It was April 26, 2012 and the NFL had once again invited way too many prospects to Radio City Music Hall in New York City, leaving Stanford guard David DeCastro to sit patiently as he slipped further and further in the draft.
The top guard on the board had once been considered such a good, "once-in-a-lifetime" talent that many draft analysts had him pegged as a top-15 lock. By the 23rd overall pick, DeCastro was still available, but the Detroit Lions instead drafted offensive tackle Riley Reiff of Iowa.
Lions fans bristled a bit, especially as DeCastro was drafted one pick later by the Pittsburgh Steelers. After all, guard was an immediate need for Detroit, whereas the Lions' already had a pair of full-time starters at tackle.
Fast-forward to roughly a year later. Gosder Cherlius is now a Colt, Jeff Backus is collecting his pension and Reiff is the only reason the Lions aren't in a blind panic on the offensive line.
Meanwhile, after recovering from an MCL tear, DeCastro had such a huge impact on the Steelers' offensive line, they went 1-2 with him as a starter and averaged 85 rushing yards on 3.4 yards per carry last season. Maybe they should look into trading up for Chance Warmack.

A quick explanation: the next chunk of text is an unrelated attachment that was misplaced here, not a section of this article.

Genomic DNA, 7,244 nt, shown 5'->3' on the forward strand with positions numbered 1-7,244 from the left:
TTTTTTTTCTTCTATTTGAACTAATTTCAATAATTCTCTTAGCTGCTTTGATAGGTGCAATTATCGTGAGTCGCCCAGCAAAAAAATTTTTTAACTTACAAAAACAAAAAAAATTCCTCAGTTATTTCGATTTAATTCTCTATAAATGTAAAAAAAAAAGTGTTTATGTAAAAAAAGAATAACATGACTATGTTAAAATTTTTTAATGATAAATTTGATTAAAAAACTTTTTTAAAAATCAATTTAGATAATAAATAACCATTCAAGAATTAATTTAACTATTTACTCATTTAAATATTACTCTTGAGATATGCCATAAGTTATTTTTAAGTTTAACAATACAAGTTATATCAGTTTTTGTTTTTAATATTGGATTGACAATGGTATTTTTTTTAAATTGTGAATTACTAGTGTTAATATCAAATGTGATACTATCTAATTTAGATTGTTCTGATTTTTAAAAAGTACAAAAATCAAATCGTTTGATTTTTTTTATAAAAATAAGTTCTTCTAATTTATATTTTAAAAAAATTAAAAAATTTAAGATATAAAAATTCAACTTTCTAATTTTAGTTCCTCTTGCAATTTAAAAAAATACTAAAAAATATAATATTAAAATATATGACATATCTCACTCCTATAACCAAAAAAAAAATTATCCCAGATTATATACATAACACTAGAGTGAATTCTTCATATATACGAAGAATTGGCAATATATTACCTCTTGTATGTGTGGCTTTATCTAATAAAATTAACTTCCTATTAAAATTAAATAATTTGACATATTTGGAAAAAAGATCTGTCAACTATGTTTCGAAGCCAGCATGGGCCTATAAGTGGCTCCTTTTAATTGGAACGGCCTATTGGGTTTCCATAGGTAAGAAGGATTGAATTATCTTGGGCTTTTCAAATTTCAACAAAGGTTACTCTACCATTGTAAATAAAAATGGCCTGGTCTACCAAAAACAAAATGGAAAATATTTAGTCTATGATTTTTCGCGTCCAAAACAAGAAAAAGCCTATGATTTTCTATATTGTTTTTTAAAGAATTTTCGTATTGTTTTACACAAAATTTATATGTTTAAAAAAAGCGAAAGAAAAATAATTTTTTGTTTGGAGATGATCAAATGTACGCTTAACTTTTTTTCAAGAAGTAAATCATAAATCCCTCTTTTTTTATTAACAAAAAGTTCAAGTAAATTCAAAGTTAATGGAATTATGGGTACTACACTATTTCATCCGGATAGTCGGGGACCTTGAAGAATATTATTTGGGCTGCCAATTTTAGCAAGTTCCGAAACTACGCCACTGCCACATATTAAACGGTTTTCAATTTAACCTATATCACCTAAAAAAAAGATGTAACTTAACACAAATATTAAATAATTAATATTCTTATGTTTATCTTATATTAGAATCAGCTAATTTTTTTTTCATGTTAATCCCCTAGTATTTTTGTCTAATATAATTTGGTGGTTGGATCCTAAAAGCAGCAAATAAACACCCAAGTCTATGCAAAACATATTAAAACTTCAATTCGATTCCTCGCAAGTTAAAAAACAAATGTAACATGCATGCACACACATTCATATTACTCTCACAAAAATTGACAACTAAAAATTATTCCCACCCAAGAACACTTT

At any rate, the point is that the Lions drafted Reiff, and he now stands as an integral part of the offense. Regardless, the Lions still have questions along the line. They've lost three starters, and have only added two new players over the past year—Reiff and former Cowboys starter Bill Nagy.
On the surface, the Lions are perfectly comfortable with their situation. Nagy looks like a solid choice to take over as the starter, albeit a contested one, at right guard and Reiff almost certainly will play at one of the vacated tackle positions. The Lions have been non-committal about where they have Reiff slotted, but according to Dave Birkett of the Detroit Free Press, left tackle is very much in play.
Right now, it's a difficult decision. As things stand, it seems most like the Lions would put Reiff at left tackle and 2010 fourth-round pick Jason Fox at right tackle.
But what if that decision were to be made easier? Maybe a lot easier?
Eric Fisher out of Central Michigan could make many things a lot easier for the Lions.
Reiff could be a very effective starter at left tackle, but there are elements to him—his stocky build and short arms for instance—that would limit him from likely being one of the truly elite players at his position.